We start by calculating constant vertex size in bytes. Every vertex includes one position, one texture coordinate and one normal, taking up 2*sizeof(vector3d) for position and normal plus once size of vector2d for texture coordinate. This value is used for some other calculations. Now, we’re going to process data. Assimp scene consists of several meshes. Think of mesh as of some logical part of model, that’s fine to have separately within model. For example, wolf “scene” consists of several meshes – wolf’s head, left fron leg, right front leg etc. They all sum up to create a wolf. So we have to pass through all meshes within the scene (model), and find out how many vertices it has, which material it uses and so on. Since every mesh can have different material (in our case, material is still only a texture), we need to remember material index and mesh size for every mesh in order to render it properly.
We continue by adding the vertex, texture coordinate, and normal data to our VBO. We better check if model has normals (sometimes it doesn’t necessarily have, so we’d better check it to prevent some random program crashes), the position and texture coordinate of vertex should be there (maybe there is a chance that they’re not there, but whatever :D ). Mesh size is the number of vertices in that mesh, so we simply put it there. Next step is processing material data:
Loading of material is done in these (maybe) few lines:
const aiMaterial* material = scene->mMaterials[i];
int a = 5;
int texIndex = 0;
aiString path; // filename
First line is material remap vector. All it does is that it maps indices of materials of our model being loaded to the global materials. Again, we have a static vector of materials, and everytime we encounter a new material (so far only texture, but still), we load it and add it to our global data. Because there may be several models using same material (texture), we won’t be loading the same texture for every model using, that would be really stupid, we just check the path of a texture against textures already loaded and if we find we have already loaded it, we just map our material to the position in our global materials. So we map local model materials (number from 0 to Number of Materials in the model -1) to the global materials. And whenever we encounter a new texture, we just load it and add it to our list of global materials. Simple as that.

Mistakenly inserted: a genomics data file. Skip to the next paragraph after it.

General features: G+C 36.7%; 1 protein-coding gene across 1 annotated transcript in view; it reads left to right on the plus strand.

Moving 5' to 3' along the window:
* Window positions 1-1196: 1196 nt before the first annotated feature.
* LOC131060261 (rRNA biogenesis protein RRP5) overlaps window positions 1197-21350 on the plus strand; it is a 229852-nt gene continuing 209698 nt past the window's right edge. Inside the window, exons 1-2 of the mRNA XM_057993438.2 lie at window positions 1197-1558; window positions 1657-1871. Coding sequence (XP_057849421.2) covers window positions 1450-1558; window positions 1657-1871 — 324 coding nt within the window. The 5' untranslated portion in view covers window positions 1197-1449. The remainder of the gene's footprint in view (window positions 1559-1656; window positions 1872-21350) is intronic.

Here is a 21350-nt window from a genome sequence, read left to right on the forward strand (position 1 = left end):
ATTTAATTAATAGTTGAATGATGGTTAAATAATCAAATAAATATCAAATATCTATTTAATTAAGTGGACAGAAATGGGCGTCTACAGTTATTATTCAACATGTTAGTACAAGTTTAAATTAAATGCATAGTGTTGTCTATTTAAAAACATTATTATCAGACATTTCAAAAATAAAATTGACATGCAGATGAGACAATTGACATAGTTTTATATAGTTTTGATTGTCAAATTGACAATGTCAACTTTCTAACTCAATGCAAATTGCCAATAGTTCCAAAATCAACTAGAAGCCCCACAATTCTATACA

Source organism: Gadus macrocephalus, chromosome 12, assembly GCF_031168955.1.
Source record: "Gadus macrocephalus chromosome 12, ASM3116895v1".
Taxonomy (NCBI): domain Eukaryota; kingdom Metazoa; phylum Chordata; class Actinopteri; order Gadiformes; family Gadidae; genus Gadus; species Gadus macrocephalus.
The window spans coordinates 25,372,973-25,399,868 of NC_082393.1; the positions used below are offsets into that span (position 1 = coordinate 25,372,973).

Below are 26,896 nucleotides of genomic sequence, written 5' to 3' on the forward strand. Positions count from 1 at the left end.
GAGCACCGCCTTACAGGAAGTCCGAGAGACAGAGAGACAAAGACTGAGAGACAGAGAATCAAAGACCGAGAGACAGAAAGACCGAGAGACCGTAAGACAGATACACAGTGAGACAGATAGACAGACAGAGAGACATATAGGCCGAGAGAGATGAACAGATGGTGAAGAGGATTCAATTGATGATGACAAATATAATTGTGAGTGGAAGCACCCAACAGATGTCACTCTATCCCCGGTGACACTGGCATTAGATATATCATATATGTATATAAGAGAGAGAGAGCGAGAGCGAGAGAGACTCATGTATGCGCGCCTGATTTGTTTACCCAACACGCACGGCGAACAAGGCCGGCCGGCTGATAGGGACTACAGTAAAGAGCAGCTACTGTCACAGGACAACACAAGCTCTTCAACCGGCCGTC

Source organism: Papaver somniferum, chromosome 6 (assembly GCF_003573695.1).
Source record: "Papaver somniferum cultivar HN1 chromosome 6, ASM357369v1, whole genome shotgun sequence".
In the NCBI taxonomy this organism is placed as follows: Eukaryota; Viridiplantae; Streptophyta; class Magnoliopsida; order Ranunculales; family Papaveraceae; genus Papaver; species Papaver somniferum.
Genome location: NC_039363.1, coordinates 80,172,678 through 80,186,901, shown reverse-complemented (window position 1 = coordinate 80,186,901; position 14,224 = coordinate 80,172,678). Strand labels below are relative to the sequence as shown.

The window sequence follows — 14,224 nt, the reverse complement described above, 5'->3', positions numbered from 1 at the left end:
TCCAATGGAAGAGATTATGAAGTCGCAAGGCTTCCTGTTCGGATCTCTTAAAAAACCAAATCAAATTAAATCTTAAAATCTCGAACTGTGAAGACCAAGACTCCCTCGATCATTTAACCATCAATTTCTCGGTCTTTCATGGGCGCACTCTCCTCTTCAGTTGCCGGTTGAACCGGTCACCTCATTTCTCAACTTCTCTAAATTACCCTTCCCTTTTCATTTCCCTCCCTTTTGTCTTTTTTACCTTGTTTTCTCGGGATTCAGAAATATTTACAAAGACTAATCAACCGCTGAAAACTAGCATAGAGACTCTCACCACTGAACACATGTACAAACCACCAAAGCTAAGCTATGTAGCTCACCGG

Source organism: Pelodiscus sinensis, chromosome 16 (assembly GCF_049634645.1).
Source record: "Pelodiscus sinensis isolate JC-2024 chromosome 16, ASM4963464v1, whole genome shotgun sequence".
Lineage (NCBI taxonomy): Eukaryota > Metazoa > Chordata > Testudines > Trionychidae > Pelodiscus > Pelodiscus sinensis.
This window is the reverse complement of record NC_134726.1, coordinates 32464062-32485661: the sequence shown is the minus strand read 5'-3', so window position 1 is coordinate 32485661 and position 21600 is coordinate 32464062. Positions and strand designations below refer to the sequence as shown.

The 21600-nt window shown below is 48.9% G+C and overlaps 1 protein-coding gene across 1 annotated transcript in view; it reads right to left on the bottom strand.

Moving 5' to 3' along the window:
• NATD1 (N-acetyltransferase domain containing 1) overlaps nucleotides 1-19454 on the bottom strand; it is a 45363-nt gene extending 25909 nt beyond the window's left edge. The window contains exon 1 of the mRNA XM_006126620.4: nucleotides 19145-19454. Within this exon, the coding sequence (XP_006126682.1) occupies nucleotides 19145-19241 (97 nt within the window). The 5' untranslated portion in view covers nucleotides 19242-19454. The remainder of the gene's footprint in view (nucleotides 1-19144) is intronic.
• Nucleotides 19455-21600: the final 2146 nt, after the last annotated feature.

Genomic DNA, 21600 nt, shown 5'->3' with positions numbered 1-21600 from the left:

And that’s it! We’ve done the loading of our model and we should proceed with rendering. But before that, I’ll show you the FinalizeVBO function:
So what it does is to finalize our VBO for rendering models, i.e. it uploads the collected data to GPU. We must call this function after we loaded all of the models and we aren’t going to load anymore. Let’s get into the rendering part, that’s gonna be easy now, after we polished loaded data to fit our needs.
Rendering things now is just a matter of making few OpenGL calls. First, a check if model was properly loaded is done. Then, we go through every mesh of model, apply its associated texture, and then render mesh with appropriate starting index and number of vertices:
And that’s it! We’ve created model loader that can handle most file formats being used today and also its rendering. There are still many things to improve, like improving material rendering with another properties, adding bump-maps (many models do have normal maps included) and such stuff. But we’ll cover this later, for now it’s enough. Also, I made a small change in shaders.cpp, which eases the need for setting model and normal matrix it once, merging it into one function.
Next tutorial is going to discuss terrain programming and multilayered texturing on it. I already have programmed it in another project of mine, so I just need to extract it and make a quick tutorial of it. I hope I will keep this promiese at least once .
Also, recently my brother released a music video here in Slovakia, so you can have a look if you have time, this is a small advertisement inside my tutorials .
ESZ is just my custom macro. ESZ(parameter) expands to int(parameter.size()). I explained the use of my macros in some of the first tutorials, it's just my custom coding style, I should have maybe leave it at least for my tutorials, but I decided to leave it as it is and thus I use these macros in every of my tutorials. But it's just shorthand for many really common things.
That transform feedback article will come for sure. I have used TF in my The Enchanted Forest demo. I also created a library to be able to simulate particle systems on GPU which is used there - it's called Blaze Particle Engine . I also did it for school back then.
I will hopefully add this tutorial in like next 3 tutorials, because this is definitely important for developers.